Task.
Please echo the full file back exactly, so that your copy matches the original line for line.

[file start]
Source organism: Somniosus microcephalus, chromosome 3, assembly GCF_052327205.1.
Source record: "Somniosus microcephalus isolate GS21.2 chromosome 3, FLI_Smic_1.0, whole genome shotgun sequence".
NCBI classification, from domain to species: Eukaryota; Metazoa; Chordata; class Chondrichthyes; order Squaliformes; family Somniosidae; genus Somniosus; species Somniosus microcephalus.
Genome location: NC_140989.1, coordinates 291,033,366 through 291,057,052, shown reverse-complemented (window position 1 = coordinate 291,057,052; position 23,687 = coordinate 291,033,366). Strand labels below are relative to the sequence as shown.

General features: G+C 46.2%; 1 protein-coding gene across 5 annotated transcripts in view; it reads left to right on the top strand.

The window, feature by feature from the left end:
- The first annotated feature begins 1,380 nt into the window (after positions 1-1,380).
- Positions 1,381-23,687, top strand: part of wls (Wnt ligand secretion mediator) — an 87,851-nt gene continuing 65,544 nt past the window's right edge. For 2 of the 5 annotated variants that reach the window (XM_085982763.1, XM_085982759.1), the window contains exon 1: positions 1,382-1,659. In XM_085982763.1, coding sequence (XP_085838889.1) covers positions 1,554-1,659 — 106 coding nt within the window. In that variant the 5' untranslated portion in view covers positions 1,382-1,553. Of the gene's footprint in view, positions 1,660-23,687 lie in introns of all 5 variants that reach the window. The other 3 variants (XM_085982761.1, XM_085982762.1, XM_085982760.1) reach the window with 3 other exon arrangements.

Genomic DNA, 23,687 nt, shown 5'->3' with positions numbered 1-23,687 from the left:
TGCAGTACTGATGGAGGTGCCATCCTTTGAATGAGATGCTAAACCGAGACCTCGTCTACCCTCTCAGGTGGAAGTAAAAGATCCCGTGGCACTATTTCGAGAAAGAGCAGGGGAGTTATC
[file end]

Source organism: Somniosus microcephalus, chromosome 3, assembly GCF_052327205.1.
Source record: "Somniosus microcephalus isolate GS21.2 chromosome 3, FLI_Smic_1.0, whole genome shotgun sequence".
NCBI classification, from domain to species: Eukaryota; Metazoa; Chordata; class Chondrichthyes; order Squaliformes; family Somniosidae; genus Somniosus; species Somniosus microcephalus.
Genome location: NC_140989.1, coordinates 291,033,366 through 291,057,052, shown reverse-complemented (window position 1 = coordinate 291,057,052; position 23,687 = coordinate 291,033,366). Strand labels below are relative to the sequence as shown.

General features: G+C 46.2%; 1 protein-coding gene across 5 annotated transcripts in view; it reads left to right on the top strand.

The window, feature by feature from the left end:
- The first annotated feature begins 1,380 nt into the window (after positions 1-1,380).
- Positions 1,381-23,687, top strand: part of wls (Wnt ligand secretion mediator) — an 87,851-nt gene continuing 65,544 nt past the window's right edge. For 2 of the 5 annotated variants that reach the window (XM_085982763.1, XM_085982759.1), the window contains exon 1: positions 1,382-1,659. In XM_085982763.1, coding sequence (XP_085838889.1) covers positions 1,554-1,659 — 106 coding nt within the window. In that variant the 5' untranslated portion in view covers positions 1,382-1,553. Of the gene's footprint in view, positions 1,660-23,687 lie in introns of all 5 variants that reach the window. The other 3 variants (XM_085982761.1, XM_085982762.1, XM_085982760.1) reach the window with 3 other exon arrangements.

Genomic DNA, 23,687 nt, shown 5'->3' with positions numbered 1-23,687 from the left:
TGCAGTACTGATGGAGGTGCCATCCTTTGAATGAGATGCTAAACCGAGACCTCGTCTACCCTCTCAGGTGGAAGTAAAAGATCCCGTGGCACTATTTCGAGAAAGAGCAGGGGAGTTATC